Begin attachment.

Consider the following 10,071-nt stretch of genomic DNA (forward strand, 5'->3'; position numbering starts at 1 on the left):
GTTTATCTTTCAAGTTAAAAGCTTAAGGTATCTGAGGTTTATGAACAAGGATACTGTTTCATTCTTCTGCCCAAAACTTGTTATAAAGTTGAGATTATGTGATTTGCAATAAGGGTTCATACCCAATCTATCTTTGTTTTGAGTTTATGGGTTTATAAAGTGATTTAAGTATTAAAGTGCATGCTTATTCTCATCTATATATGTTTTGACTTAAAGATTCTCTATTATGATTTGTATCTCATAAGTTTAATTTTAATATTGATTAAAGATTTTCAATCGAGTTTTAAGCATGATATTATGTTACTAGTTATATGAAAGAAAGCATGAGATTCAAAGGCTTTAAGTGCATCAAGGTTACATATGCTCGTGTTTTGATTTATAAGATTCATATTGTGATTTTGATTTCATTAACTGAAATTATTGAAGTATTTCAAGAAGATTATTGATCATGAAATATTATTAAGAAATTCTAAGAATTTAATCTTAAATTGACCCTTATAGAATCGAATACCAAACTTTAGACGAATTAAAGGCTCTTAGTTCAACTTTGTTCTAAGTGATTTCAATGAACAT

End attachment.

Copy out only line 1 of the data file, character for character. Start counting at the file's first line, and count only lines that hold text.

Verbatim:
Consider the following 10,071-nt stretch of genomic DNA (forward strand, 5'->3'; position numbering starts at 1 on the left):